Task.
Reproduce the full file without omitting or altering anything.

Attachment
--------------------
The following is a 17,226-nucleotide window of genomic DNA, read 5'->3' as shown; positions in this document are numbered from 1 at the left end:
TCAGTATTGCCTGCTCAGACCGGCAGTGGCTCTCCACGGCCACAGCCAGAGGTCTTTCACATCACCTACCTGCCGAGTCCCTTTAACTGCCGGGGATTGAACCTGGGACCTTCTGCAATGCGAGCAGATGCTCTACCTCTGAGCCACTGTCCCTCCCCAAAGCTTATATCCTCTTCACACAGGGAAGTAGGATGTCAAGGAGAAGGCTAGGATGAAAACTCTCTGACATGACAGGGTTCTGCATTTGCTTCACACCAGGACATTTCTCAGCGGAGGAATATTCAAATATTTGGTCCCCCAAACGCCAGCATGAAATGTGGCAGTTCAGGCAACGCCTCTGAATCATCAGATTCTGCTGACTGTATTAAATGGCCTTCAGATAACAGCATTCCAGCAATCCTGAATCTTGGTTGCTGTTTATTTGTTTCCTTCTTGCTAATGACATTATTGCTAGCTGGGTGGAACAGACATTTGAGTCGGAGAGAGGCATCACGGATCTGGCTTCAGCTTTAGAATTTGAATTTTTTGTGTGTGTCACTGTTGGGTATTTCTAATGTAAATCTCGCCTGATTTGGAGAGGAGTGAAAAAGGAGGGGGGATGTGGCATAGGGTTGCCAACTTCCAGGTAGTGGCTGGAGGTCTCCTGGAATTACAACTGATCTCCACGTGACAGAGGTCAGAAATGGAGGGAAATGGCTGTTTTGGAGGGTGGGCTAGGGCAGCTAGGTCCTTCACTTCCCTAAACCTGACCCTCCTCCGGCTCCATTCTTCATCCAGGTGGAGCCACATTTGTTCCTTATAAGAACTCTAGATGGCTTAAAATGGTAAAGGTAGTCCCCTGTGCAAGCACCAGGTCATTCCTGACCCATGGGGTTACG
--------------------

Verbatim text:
The following is a 17,226-nucleotide window of genomic DNA, read 5'->3' as shown; positions in this document are numbered from 1 at the left end:
TCAGTATTGCCTGCTCAGACCGGCAGTGGCTCTCCACGGCCACAGCCAGAGGTCTTTCACATCACCTACCTGCCGAGTCCCTTTAACTGCCGGGGATTGAACCTGGGACCTTCTGCAATGCGAGCAGATGCTCTACCTCTGAGCCACTGTCCCTCCCCAAAGCTTATATCCTCTTCACACAGGGAAGTAGGATGTCAAGGAGAAGGCTAGGATGAAAACTCTCTGACATGACAGGGTTCTGCATTTGCTTCACACCAGGACATTTCTCAGCGGAGGAATATTCAAATATTTGGTCCCCCAAACGCCAGCATGAAATGTGGCAGTTCAGGCAACGCCTCTGAATCATCAGATTCTGCTGACTGTATTAAATGGCCTTCAGATAACAGCATTCCAGCAATCCTGAATCTTGGTTGCTGTTTATTTGTTTCCTTCTTGCTAATGACATTATTGCTAGCTGGGTGGAACAGACATTTGAGTCGGAGAGAGGCATCACGGATCTGGCTTCAGCTTTAGAATTTGAATTTTTTGTGTGTGTCACTGTTGGGTATTTCTAATGTAAATCTCGCCTGATTTGGAGAGGAGTGAAAAAGGAGGGGGGATGTGGCATAGGGTTGCCAACTTCCAGGTAGTGGCTGGAGGTCTCCTGGAATTACAACTGATCTCCACGTGACAGAGGTCAGAAATGGAGGGAAATGGCTGTTTTGGAGGGTGGGCTAGGGCAGCTAGGTCCTTCACTTCCCTAAACCTGACCCTCCTCCGGCTCCATTCTTCATCCAGGTGGAGCCACATTTGTTCCTTATAAGAACTCTAGATGGCTTAAAATGGTAAAGGTAGTCCCCTGTGCAAGCACCAGGTCATTCCTGACCCATGGGGTTACG